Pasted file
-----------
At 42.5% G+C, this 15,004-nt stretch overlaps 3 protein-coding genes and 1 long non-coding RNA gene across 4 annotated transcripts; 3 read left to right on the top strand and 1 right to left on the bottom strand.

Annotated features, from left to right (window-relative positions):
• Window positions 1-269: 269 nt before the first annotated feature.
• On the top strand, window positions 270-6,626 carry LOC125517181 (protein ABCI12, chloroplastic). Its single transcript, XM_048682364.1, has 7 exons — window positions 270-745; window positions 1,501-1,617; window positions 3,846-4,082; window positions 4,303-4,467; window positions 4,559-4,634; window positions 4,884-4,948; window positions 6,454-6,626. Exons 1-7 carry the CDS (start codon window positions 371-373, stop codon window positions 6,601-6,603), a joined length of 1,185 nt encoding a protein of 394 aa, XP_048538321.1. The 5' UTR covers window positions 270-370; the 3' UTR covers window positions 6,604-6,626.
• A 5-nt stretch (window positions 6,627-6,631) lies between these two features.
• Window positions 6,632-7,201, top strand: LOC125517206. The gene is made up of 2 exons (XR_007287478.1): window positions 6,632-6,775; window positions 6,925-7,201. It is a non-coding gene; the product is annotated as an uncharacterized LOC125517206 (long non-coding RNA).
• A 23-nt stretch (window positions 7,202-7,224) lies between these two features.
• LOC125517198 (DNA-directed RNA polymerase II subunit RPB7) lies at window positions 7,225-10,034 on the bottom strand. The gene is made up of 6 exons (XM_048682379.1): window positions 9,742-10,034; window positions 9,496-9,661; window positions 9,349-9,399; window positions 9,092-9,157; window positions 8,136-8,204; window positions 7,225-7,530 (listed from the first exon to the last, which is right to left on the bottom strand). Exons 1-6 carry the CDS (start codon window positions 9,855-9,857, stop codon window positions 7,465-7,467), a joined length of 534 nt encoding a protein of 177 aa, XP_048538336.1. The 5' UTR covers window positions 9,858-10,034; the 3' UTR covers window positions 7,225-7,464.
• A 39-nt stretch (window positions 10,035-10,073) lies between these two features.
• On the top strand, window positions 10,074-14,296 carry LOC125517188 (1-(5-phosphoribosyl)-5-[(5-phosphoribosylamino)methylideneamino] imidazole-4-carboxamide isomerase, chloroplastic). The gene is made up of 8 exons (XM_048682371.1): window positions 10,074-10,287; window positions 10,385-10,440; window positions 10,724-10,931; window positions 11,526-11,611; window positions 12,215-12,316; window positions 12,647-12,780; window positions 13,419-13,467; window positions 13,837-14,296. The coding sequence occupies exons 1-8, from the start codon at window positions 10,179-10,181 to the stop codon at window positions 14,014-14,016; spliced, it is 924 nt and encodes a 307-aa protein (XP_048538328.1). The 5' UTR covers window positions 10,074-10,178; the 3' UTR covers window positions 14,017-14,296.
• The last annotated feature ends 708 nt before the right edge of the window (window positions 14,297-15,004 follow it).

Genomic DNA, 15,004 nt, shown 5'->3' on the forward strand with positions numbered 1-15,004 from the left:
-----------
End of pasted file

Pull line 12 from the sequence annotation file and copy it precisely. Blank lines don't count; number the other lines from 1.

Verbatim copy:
Genomic DNA, 15,004 nt, shown 5'->3' on the forward strand with positions numbered 1-15,004 from the left: